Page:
Ten Picture Books That Prove They’re Not Just for The Kids

Ten Picture Books That Prove They’re Not Just for The Kids

Reading to children is one of life’s absolute pleasures. Seeing a child discover a book or idea for the first time is amazing, and the benefits for their emotional and academic development are well documented. But sometimes kids develop a fascination with a particular book, and having to read the same book a hundred times a day can make it lose its appeal somewhat.

With that in mind, we’ve come up with a list of some of our favourite picture books that are just as entertaining for adults as for children, and can stand up to all those repetitions.

THEDAYTHECRAYONSQUITTake all Oliver Jeffers’ books  – they’re clever and imaginative, and The Day the Crayons Quit is no exception. Duncan wants to colour in, but his crayons have left letters saying they’ve all quit. Beige is tired of playing second fiddle to Brown, Blue needs a break from colouring in all that water, while Pink just wants to be used. Absolutely brilliant.

The Lost Thing is a treat for kids and adults alike. When a boy finds a lost ‘thing’ on the beach and tries to find it’s home, but nobody else seems to notice. As always with Shaun Tan, it is not only about the words, but also the pictures – much of the humour comes from the images defying expectation.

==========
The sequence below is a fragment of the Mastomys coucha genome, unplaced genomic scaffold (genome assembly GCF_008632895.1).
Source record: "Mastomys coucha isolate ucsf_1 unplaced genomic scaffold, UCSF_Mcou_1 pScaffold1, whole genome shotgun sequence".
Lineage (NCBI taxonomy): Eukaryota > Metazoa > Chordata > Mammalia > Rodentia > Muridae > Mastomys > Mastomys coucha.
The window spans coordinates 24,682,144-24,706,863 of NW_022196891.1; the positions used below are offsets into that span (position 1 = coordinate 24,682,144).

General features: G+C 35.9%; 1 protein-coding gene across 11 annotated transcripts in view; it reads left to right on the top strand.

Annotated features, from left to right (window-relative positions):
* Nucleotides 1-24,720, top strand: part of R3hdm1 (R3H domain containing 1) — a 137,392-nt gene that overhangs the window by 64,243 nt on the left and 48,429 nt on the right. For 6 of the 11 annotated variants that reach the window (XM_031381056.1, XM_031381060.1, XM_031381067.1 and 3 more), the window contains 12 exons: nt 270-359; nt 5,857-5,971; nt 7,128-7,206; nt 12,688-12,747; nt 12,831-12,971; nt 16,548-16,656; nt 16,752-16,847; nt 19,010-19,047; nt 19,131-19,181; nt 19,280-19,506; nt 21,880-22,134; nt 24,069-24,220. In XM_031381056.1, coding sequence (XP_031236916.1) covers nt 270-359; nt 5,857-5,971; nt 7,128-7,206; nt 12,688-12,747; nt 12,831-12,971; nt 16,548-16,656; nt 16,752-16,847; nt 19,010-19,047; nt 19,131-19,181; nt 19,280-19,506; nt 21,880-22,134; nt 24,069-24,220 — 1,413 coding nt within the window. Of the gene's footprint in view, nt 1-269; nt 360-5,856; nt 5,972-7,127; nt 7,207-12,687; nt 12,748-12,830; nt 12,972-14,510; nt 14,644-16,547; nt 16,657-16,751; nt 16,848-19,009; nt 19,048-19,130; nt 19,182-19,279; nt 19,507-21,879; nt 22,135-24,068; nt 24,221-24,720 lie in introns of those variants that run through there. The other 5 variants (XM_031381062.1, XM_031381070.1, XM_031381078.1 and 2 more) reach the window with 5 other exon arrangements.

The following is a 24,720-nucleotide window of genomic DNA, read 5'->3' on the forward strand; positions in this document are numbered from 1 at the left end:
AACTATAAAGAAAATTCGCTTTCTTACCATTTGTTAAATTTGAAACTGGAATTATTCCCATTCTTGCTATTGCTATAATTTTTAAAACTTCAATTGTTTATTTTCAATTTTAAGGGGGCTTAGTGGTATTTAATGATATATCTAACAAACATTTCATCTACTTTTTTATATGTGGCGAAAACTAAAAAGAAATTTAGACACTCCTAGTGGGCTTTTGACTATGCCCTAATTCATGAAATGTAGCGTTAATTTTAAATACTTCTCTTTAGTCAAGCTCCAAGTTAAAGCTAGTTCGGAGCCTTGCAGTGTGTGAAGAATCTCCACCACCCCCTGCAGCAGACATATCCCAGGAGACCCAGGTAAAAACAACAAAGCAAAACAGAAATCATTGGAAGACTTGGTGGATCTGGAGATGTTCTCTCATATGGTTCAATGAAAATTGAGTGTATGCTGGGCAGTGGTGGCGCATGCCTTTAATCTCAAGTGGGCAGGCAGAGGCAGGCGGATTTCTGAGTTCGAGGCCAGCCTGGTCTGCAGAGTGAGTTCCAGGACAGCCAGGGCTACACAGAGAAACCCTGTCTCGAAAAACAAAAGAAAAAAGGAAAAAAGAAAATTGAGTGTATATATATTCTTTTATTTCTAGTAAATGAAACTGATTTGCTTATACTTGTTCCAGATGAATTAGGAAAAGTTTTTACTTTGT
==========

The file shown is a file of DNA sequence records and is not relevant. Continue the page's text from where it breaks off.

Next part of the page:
First published in 1992, Window remains a classic. A mother and baby look through the window at the wilderness and watch it change over the years. The book is actually made of intricately created collages by Jeannie Baker, and each page is a work of art. This is a ball

Funny and clever, This is a Ball turns the traditional notion of storytelling on its head. Everything you read in this book will be wrong, and kids will have an absolute ball (see what we did there?) correcting you. Definitely encourages kids to think outside the box!

The Adventures of Beekle is the story of an imaginary friend that waits to be chosen. However, when he keeps getting overlooked, he decides to set off on a journey to the city to find his perfect match. An absolutely gorgeous book.

Pig the Pug is the greediest pug in the world, and isn’t that friendly either. When he’s asked to share his toys, he is not overly impressed… this is a hilariously illustrated book, and also teaches children about sharing as well. This version of the book also comes with a pig the pug toy.

Farmer Brown has a problem in Click, Clack, Moo – his cows like to type, and all he hears all day is click, clack, moo. But the problem really begins when they start leaving notes about what they want (electric blankets mostly), and then they go on strike. Superb.

AnimaliaOriginally published in 1963, Where the Wild Things Are has been delighting children (and adults) for years. When Max is sent to bed for behaving like a Wild Thing, his bedroom turns into the Land Where the Wild Things are and he becomes the king. Let the wild rumpus begin!

Jon Klassen first book I Want My Hat Back is a quirky take on a classic tale. A bear has lost his hat and patiently asks all the other animals where he can find it. Kids of all ages will be thrilled to be in on the joke that is cleverly played out with visual humour.

A personal favourite, Animalia will keep kids and adults entertained for hours. Each page is devoted to a letter of the alphabet – alliterative statements, a boy to find and all the illustrations on the page begin with the same letter, this is a masterpiece of a book.


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  1. Scout says: